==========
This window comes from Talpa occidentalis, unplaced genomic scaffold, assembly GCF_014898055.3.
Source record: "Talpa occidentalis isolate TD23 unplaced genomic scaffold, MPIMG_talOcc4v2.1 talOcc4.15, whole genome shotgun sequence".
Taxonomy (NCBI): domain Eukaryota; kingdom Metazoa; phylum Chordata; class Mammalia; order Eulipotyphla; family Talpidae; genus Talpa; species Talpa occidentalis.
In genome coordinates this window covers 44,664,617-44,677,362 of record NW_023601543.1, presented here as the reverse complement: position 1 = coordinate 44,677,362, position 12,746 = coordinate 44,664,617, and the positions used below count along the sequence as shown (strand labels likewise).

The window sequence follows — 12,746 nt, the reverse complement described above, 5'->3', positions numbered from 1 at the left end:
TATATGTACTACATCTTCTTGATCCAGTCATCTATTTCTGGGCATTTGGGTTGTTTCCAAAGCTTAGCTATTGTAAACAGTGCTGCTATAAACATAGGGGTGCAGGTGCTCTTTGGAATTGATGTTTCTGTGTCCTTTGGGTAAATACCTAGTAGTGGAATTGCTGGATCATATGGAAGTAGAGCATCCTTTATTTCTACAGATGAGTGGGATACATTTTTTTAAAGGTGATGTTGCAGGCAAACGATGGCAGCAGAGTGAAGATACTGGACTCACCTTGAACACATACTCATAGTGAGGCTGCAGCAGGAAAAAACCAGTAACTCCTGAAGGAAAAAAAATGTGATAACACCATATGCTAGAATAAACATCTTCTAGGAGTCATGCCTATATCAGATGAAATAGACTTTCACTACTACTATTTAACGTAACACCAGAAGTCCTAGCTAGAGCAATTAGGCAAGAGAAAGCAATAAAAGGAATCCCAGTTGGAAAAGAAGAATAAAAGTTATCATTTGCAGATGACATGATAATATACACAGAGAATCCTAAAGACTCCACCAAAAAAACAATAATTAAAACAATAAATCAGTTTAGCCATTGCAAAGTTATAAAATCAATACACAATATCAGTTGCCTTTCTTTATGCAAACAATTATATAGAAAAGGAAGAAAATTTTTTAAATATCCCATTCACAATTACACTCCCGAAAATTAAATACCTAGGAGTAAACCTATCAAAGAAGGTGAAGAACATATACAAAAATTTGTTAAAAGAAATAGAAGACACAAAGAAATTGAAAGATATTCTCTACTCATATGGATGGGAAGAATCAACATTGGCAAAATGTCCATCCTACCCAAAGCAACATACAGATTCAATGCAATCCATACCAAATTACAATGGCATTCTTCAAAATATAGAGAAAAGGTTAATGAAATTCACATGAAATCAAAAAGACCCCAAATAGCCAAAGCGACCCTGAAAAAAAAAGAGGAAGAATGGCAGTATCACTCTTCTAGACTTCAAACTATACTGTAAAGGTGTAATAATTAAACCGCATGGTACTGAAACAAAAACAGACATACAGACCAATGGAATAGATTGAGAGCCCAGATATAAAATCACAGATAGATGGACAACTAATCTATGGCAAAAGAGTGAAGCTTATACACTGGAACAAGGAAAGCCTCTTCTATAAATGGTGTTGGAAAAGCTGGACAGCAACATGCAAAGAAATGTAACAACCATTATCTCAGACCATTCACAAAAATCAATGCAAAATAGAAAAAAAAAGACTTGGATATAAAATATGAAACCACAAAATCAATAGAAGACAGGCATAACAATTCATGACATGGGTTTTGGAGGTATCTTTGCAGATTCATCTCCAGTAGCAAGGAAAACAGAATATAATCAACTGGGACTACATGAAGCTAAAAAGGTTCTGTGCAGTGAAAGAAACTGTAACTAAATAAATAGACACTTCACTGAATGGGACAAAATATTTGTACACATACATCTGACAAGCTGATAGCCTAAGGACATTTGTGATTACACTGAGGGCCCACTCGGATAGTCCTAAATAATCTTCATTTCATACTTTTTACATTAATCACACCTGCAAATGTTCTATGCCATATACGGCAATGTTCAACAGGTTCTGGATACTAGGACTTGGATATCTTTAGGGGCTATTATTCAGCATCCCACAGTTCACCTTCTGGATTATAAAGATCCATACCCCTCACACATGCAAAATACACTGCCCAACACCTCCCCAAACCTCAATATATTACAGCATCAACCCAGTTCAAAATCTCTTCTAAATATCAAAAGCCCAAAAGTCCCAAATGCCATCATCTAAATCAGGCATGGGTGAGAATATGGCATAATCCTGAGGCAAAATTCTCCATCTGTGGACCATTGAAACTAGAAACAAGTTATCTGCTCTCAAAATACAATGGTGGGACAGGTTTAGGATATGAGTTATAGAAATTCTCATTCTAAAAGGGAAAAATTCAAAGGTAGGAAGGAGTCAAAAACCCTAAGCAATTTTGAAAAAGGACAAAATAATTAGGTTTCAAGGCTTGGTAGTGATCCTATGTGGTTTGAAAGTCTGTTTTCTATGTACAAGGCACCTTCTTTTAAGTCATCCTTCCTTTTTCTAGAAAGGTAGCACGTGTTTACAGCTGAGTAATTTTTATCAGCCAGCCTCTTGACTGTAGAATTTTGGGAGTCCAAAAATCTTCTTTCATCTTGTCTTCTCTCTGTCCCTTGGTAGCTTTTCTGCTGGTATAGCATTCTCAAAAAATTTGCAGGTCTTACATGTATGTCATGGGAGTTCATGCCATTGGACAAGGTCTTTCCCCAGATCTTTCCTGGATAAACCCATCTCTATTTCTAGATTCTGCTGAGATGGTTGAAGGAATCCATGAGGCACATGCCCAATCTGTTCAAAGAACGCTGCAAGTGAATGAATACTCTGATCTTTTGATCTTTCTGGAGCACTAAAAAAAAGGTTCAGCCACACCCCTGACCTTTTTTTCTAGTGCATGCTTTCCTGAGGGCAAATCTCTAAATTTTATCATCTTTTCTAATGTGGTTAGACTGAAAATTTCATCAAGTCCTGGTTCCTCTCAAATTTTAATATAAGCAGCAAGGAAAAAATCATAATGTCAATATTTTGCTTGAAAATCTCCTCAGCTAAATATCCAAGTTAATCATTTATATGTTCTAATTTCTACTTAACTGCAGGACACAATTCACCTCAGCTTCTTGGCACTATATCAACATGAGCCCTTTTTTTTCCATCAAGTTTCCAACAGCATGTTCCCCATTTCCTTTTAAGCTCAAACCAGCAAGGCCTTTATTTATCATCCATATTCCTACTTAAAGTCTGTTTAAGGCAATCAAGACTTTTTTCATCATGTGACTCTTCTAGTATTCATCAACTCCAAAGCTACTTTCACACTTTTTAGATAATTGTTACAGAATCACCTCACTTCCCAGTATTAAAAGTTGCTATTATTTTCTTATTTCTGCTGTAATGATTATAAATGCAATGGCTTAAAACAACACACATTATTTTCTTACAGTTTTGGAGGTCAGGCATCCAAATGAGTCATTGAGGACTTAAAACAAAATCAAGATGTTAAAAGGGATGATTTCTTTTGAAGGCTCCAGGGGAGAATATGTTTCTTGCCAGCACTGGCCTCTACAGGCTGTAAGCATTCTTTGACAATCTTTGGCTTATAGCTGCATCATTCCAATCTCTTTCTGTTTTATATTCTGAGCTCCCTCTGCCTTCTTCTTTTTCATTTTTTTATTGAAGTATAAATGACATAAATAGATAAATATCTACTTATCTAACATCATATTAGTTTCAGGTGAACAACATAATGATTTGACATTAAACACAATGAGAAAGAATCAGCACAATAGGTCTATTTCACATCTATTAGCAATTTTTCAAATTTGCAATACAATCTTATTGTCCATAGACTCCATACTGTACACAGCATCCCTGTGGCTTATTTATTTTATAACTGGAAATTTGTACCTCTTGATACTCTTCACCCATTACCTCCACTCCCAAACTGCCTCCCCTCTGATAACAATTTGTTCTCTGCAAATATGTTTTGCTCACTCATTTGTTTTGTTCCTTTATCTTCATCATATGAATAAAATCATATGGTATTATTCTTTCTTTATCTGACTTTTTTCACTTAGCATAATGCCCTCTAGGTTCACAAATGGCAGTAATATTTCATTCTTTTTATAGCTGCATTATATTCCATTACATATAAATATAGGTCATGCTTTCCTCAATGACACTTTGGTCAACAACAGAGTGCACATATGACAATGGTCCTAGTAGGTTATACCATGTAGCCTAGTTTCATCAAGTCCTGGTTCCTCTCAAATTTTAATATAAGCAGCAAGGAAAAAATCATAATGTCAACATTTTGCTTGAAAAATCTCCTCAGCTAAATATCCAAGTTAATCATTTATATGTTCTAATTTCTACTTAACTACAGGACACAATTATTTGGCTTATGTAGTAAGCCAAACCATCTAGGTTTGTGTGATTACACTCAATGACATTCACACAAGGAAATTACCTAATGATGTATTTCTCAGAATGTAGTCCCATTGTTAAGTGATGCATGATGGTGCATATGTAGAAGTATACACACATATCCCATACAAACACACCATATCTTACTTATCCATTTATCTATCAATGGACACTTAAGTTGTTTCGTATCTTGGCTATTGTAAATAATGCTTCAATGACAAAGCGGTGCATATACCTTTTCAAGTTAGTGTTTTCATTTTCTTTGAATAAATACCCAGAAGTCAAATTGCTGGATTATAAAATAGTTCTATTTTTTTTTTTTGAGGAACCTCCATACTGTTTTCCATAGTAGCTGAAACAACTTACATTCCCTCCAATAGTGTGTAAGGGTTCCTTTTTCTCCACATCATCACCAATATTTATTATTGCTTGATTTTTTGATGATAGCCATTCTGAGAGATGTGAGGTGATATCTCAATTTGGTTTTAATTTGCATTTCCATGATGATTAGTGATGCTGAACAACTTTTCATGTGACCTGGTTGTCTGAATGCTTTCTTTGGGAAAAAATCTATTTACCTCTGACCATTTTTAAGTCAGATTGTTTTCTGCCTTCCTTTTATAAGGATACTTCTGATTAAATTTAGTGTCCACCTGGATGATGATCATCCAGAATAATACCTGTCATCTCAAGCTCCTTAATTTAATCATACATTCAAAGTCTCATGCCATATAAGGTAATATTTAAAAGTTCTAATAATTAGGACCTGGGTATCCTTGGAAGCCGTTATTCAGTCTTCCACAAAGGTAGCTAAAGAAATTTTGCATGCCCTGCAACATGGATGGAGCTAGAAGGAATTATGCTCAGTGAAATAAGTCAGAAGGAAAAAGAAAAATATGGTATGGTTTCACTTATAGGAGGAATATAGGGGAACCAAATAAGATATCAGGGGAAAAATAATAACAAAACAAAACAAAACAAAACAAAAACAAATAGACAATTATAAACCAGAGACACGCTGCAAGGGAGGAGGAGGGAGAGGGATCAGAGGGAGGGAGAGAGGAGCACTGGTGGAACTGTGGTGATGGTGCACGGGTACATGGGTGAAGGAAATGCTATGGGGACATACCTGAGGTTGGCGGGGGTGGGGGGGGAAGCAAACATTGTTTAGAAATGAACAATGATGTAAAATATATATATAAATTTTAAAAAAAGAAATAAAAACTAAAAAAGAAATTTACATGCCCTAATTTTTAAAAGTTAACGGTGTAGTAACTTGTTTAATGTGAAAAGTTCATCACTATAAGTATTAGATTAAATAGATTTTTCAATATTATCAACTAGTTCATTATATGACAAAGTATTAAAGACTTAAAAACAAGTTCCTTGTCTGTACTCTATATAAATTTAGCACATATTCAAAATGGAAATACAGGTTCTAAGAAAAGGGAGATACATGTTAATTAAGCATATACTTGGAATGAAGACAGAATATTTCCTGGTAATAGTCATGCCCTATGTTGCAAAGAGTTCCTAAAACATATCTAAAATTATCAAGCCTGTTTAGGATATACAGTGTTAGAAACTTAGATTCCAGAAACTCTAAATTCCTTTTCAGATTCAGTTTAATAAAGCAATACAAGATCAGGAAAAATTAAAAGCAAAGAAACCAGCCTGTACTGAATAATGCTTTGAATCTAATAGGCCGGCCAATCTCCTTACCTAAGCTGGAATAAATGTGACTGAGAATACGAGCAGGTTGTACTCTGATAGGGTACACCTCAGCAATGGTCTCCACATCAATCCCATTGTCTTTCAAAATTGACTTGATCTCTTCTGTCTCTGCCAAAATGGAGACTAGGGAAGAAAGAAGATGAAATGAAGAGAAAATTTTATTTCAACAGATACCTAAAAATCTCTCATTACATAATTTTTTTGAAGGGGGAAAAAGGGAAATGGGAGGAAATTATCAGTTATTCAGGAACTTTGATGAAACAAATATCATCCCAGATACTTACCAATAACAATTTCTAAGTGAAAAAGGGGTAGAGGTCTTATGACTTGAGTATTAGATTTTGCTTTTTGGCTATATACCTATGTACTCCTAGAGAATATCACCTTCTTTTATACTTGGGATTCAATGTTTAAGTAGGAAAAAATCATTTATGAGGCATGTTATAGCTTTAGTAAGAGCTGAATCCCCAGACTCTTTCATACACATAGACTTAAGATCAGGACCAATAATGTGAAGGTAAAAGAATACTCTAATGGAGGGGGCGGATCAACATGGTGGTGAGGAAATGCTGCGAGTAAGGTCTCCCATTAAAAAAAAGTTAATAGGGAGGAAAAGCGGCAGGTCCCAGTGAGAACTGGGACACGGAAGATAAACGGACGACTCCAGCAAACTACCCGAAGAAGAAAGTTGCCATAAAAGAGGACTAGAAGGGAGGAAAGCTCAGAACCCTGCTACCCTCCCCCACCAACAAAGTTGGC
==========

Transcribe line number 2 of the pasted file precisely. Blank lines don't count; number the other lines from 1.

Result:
Source record: "Talpa occidentalis isolate TD23 unplaced genomic scaffold, MPIMG_talOcc4v2.1 talOcc4.15, whole genome shotgun sequence".